Beirut Reminds us of the Brevity of Life

Beirut Reminds us of the Brevity of Life

Jacob Rutledge

This past week the capital of Lebanon, Beirut, was rocked with an explosion that resembled an atomic bomb. Terrifying footage of the event flooded the internet, and viewers watched in horror as the detonation demolished the city. So far 135 are dead with thousands suffering from injuries. The event is being linked to a Russian ship that had been in port for 7 years, filled with ammonium nitrate. In the coming weeks, details will continue to come out, yet it matters little to those suffering the loss of loved ones.

If you watched the first-hand video of this shocking event, it will send chills down your spine. A normal day suddenly rocked by an uncontrollable force. It reminds us of our fragility before forces we can’t predict and are powerless to maintain. It seems all of 2020 is a constant reminder of such.

Yet James told us this long ago:

Come now, you who say, “Today or tomorrow we will go into such and such a town and spend a year there and trade and make a profit”— yet you do not know what tomorrow will bring. What is your life? For you are a mist that appears for a little time and then vanishes. Instead you ought to say, “If the Lord wills, we will live and do this or that.” As it is, you boast in your arrogance. All such boasting is evil. —James 4:13-15

Your life is a mist—a vapor that appears briefly above the boiling pot and then vanishes away. We don’t like to think on the brevity of our life, yet there is great wisdom in doing such.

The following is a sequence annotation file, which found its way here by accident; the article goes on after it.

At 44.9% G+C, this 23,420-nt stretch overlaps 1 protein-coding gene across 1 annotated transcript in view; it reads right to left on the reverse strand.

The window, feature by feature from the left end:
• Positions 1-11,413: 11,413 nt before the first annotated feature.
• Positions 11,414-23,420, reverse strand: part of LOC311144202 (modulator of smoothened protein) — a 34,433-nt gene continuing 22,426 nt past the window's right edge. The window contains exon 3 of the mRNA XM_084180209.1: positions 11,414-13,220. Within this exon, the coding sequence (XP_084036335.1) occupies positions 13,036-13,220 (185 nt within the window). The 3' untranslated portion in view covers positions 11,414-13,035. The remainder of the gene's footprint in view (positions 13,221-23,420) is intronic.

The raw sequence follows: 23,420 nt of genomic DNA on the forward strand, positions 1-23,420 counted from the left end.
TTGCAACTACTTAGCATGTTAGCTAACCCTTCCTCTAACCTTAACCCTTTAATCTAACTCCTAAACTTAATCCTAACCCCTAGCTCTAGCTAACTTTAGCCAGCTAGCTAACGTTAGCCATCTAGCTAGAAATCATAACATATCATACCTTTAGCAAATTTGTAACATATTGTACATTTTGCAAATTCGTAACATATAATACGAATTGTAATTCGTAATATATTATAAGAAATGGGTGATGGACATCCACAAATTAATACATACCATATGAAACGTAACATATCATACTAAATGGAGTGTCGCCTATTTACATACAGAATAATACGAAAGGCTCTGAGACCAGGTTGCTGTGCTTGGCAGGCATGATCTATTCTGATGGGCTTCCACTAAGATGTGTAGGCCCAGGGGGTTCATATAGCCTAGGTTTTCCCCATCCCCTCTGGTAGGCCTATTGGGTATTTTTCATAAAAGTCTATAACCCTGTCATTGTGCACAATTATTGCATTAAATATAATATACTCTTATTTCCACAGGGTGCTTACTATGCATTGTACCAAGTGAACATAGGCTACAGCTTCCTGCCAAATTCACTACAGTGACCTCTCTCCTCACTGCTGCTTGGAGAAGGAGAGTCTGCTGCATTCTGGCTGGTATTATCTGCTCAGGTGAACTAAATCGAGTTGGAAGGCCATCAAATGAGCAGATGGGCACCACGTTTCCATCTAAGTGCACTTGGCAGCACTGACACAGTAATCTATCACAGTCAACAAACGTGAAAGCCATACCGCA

For one, we are reminded that our present existence is not the final one. This means that we must do what we can with the time we have. The most important decision we make in this life has nothing to do with our job, our money, our health, or even our family—the most important decision we make is whether or not to receive the gospel. All other matters are subservient to this one. As our Lord declared so long ago, “What does it profit a man if he gains the whole world and loses his soul?” (Mark 8:36).

Thinking of our mortality also reminds us that our life is dictated—not by our own will—but by the will of the Lord. James informs us that every day should start with the understanding that all of our plans are dependent upon the plans of God. Make plans, but intentionally say, “If the Lord wills.” Anything else is simply arrogance (v. 16).

Your life will be gone before you know it. You may die at 90 or within the next couple of weeks—only God knows. If you are saved and are living in obedience to God, then you possess the blessed assurance of hope in eternal life. If you haven’t been saved, or are living in disobedience to the gospel, then you should be absolutely terrified. For, while your present life is a vapor, your future life is eternal—one which will be experienced in the unrelenting torment of hell. So, I plead with you as your brother and friend, repent while there is still time. Give your life to Christ in obedience to the gospel; trust in grace while you still can.